Roger Clemens may have been a little nervous Friday night at Chicago after coming back after serving his five-day suspension.
Maybe, it was because Terry Cooney, the umpire Clemens had a run-in with during the championship series last fall, was working first base.
Or, maybe Clemens was confused when two of the first three White Sox batters beat out bunts.
Clemens' scoreless streak ended at 30 innings when he walked in a run. He gave up another on a sacrifice fly.
After that the White Sox couldn't touch him. Clemens gave up only two hits after the first inning and pitched the Boston Red Sox to a 7-2 victory, his fifth in a row. He has a new string of eight scoreless innings.
"I thought it was going to be a long night after three hits and a walk," Clemens said. "I had to settle in and get some momentum going."
In the Red Sox's playoff loss to Oakland last fall, Clemens became upset because of the way Cooney was calling balls and strikes. After being ejected, Clemens went into a rage and shoved umpire Jim Evans in an attempt to yell at Cooney.
Clemens and Cooney tried to ignore each other this time. In the fourth inning after covering first for the final out, Clemens tossed the ball gently to Cooney and trotted to the dugout.
"It's been a long winter," Cooney said before the game. "Roger had his two hearings, and they both came out the same way."
Clemens seemed ready to drop the subject, too.
"We exchanged thoughts on the subject a long time ago," he said. "I don't think it's going to change the way he umpires, and it's definitely not going to change the way I go about pitching."
Detroit 7, Texas 6--The Tigers' home run string seemed about to end at six games. There were two out in the ninth inning at Detroit and reliever Jeff Russell had just thrown a fastball timed at 98 m.p.h.
But Rob Deer timed one right and hit a towering drive into the left-field seats for a two-run homer to tie the score, 6-6.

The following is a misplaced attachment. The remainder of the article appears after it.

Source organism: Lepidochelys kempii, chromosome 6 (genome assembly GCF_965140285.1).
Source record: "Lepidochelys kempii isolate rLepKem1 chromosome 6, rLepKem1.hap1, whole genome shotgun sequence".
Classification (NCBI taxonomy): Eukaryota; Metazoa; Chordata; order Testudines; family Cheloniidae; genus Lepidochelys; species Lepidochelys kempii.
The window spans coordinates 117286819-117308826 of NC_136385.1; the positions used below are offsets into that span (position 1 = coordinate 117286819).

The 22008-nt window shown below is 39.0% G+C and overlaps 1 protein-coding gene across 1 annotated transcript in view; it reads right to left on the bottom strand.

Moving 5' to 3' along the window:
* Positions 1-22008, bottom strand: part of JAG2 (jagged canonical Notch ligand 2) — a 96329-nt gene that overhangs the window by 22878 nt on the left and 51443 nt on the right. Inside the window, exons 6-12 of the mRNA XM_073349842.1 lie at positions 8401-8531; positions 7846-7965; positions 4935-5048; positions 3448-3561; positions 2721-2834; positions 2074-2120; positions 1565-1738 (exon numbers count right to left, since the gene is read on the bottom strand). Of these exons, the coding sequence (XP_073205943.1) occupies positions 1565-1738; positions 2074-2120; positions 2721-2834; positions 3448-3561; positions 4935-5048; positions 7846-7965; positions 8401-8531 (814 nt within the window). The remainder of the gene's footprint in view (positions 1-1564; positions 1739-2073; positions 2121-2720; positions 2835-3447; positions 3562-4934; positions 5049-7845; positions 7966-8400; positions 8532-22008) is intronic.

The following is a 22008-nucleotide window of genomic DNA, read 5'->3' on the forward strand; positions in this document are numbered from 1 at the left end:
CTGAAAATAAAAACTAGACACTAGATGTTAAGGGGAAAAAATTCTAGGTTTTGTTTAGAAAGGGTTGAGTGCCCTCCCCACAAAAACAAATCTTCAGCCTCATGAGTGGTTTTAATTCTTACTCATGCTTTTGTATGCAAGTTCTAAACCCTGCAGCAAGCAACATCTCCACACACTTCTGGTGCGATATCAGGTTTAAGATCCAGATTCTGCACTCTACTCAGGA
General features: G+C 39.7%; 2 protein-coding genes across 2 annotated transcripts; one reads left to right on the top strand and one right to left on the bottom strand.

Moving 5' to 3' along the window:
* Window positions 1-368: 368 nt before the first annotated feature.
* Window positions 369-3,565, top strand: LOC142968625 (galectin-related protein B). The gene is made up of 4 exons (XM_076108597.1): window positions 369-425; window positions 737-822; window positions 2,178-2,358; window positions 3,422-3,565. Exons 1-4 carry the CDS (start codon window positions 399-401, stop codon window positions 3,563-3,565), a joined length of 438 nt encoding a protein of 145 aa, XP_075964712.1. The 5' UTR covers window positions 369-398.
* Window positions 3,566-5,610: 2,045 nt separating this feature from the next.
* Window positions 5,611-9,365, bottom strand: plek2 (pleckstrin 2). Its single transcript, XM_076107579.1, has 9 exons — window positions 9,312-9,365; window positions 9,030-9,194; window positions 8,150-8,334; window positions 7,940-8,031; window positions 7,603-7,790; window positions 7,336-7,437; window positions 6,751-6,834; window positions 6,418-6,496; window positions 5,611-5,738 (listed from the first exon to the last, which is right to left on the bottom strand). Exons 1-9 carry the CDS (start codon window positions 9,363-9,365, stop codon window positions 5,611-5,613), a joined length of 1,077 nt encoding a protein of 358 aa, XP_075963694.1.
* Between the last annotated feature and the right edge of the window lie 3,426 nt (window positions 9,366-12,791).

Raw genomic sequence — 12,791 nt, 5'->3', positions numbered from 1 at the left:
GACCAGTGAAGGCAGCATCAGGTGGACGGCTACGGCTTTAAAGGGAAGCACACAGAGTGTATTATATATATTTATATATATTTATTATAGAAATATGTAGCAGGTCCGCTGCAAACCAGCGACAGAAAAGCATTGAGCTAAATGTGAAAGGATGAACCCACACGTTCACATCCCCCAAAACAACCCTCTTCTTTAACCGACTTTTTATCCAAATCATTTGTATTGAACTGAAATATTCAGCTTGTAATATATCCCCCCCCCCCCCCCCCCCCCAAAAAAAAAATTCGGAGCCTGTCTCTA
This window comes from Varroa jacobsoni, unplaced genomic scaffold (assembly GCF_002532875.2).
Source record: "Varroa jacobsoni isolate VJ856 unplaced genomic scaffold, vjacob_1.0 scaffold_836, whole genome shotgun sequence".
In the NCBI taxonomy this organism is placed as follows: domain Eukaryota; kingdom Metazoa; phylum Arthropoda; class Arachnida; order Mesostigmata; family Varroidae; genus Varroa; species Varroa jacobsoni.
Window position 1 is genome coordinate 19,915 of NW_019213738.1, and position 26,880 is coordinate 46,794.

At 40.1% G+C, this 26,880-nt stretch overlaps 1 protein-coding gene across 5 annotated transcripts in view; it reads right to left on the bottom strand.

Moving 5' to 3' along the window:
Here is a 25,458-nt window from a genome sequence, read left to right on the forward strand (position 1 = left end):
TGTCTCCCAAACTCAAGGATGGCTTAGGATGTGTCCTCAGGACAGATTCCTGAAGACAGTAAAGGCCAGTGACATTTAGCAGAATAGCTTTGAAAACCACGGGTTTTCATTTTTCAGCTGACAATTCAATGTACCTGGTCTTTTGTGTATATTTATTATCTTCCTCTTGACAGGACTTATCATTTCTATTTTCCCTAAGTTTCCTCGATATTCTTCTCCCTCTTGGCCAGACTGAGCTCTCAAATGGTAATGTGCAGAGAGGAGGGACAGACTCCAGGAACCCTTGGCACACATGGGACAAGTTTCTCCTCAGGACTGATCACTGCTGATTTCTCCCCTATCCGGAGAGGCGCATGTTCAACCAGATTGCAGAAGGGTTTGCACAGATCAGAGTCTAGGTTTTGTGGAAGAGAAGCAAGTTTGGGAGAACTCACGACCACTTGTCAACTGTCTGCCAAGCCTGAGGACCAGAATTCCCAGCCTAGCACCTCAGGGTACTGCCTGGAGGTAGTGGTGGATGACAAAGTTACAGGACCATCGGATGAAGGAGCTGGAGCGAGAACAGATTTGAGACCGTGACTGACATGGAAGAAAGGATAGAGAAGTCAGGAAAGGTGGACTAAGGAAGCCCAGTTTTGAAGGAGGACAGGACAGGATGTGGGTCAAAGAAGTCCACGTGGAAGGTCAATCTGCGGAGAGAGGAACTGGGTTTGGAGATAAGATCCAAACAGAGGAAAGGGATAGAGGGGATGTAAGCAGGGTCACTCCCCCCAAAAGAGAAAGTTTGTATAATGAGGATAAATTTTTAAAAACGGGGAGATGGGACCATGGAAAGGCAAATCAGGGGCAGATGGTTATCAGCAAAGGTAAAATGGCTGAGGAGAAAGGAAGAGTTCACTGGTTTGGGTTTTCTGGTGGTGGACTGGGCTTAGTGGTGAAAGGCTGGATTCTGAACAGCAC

In the 11th inning, Mickey Tettleton singled to left with one out to score Lou Whitaker from third and cap a comeback from a 6-2 deficit.
New York 5, Seattle 0--So far this season, Scott Sanderson is either very good or terrible.
At Seattle, he was very good, pitching a three-hitter. Although he had a near no-hitter in his first start this season, Sanderson entered this game with a 6.33 earned-run average.
He struck out nine and was tough after Hensley Meulens hit a two-run homer in the second inning.
Toronto 5, Kansas City 1--The way things are going, the light-hitting Royals would rather be anywhere but Kansas City.
David Wells held the Royals to one run in eight innings and the Royal losing streak reached seven. All have been at home.
Storm Davis (2-2) held the Blue Jays to one run until the seventh inning, when Devon White's run-scoring single and a two-base error by left fielder Gary Thurman helped them score three runs.
Oakland 4, Cleveland 3--Terry Steinbach lined a two-run double into the right-field corner with nobody out in the 11th inning at Oakland to give the Athletics their sixth victory in a row.
The Indians, who tied the game on Beau Allred's home run off Dennis Eckersley in the ninth inning, went ahead, 3-2, in the top of the 11th.
Albert Belle led off with a triple into the alley in left center off Eckersley and Carlos Baerga singled him home.
Harold Baines singled in the bottom of the 11th and Willie Wilson ran for him. Mark McGwire walked and Steinbach doubled.